The Brum Radio Book Club
For those who don’t know, I’ve been lucky enough to be asked to talk a bit about children’s books on Brum Radio‘s book show, The Brum Radio Book Club. I can’t tell you how lovely it’s been to be asked to do this and must thank Mike and Blake who do the show for inviting me to get involved. I’m currently working my way up to listening to the show later on today and feel quite terrified of hearing myself, but will be quickly getting over this as soon as I’ve written this post.
The last time I was on the radio I was about ten I think: Coventry’s finest station, Mercia Sound, played a recording of my class and me reciting our Band Aid inspired Christmas poem. It was an epic occasion destined to be recorded on an old C60 and then lost sometime in the 90s. Probably recorded over with some Morrissey I would imagine.
So, for the show I chose three new books to talk about, covering the primary age range. If you want to read the original posts you’ll find them if you scroll down. To listen to January’s Brum Radio Book Club, here’s the link. It’s really, really good *and also Jonathan Coe, local literary hero, is being interviewed about his new book Number 11 too, and he is a pleasure to listen to**.
Here are my recommendations for January:
How to Find Gold by Viviane Schwarz
How to Find Gold is a picture book with a big personality, suitable for sharing with children of three years plus and will especially appeal to parents and teachers who enjoy doing ‘voices’ as there’s a good bit of speech to play with. Anna and Crocodile are after gold by use of maps, ‘secret faces’ and the implementation of much adventuring.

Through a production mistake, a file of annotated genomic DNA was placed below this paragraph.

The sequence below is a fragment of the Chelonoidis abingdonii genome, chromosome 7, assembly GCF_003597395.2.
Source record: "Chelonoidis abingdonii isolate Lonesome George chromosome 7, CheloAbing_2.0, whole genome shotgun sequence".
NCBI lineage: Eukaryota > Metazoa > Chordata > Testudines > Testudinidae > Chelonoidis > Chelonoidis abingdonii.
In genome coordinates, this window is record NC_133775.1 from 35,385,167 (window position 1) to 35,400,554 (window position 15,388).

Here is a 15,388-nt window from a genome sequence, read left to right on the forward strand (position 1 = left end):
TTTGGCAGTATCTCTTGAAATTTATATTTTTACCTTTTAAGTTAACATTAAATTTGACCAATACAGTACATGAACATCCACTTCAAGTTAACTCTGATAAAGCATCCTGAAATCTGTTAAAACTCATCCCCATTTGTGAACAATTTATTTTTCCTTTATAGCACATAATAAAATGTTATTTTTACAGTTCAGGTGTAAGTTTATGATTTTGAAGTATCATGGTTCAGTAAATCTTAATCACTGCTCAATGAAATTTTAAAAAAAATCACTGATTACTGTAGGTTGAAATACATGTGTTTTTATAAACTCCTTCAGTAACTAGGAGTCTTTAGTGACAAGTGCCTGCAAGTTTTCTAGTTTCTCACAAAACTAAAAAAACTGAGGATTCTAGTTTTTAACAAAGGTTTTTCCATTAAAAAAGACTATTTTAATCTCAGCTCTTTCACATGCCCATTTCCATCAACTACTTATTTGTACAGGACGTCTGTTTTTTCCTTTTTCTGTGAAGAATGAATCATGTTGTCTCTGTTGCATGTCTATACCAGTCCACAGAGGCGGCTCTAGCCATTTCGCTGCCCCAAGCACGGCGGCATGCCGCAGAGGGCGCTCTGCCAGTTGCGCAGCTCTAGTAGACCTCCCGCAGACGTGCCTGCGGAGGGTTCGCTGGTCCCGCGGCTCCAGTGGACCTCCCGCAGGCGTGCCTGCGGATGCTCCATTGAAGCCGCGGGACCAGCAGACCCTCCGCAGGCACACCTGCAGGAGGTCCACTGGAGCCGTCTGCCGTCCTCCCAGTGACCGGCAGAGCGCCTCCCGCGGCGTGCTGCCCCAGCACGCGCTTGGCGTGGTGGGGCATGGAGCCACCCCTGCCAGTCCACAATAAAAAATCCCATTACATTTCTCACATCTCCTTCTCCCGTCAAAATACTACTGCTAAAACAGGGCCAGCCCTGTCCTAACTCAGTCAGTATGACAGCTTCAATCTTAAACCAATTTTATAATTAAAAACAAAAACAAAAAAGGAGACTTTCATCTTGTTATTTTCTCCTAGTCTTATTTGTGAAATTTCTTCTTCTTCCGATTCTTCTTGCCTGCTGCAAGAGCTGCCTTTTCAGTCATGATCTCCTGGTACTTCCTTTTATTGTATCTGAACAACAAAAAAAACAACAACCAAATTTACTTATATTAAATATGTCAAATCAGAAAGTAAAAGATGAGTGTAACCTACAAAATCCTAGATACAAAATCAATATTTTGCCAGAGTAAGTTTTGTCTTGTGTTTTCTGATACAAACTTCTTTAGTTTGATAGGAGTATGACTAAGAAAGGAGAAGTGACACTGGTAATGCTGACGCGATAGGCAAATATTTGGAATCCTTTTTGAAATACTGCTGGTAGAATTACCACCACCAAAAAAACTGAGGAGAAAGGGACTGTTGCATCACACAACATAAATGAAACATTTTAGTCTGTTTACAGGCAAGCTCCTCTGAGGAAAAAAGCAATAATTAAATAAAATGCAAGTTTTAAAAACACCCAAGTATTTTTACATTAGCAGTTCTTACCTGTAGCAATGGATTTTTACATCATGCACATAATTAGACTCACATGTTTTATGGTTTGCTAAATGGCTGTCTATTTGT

Why should you choose this book?
Firstly it’s a hoot: really funny, in a dry way that works wonderfully and will definitely appeal to the adults who will be reading it time and time again. With funny books recently found in a Scholastic survey to be the most popular genre for kids and adults, this has got to be good and Schwarz proves that picture books can do this just as well, if not better, than books for older children.
I also really like the way Schwarz plays with how the story is broken up. Sometimes there’s a full page of text, on others maybe just one sentence. There are actually a few pages simply devoted to pure blissful illustration, but as our friends Anna and Crocodile are underwater at this point and can’t therefore speak, that of course makes total sense.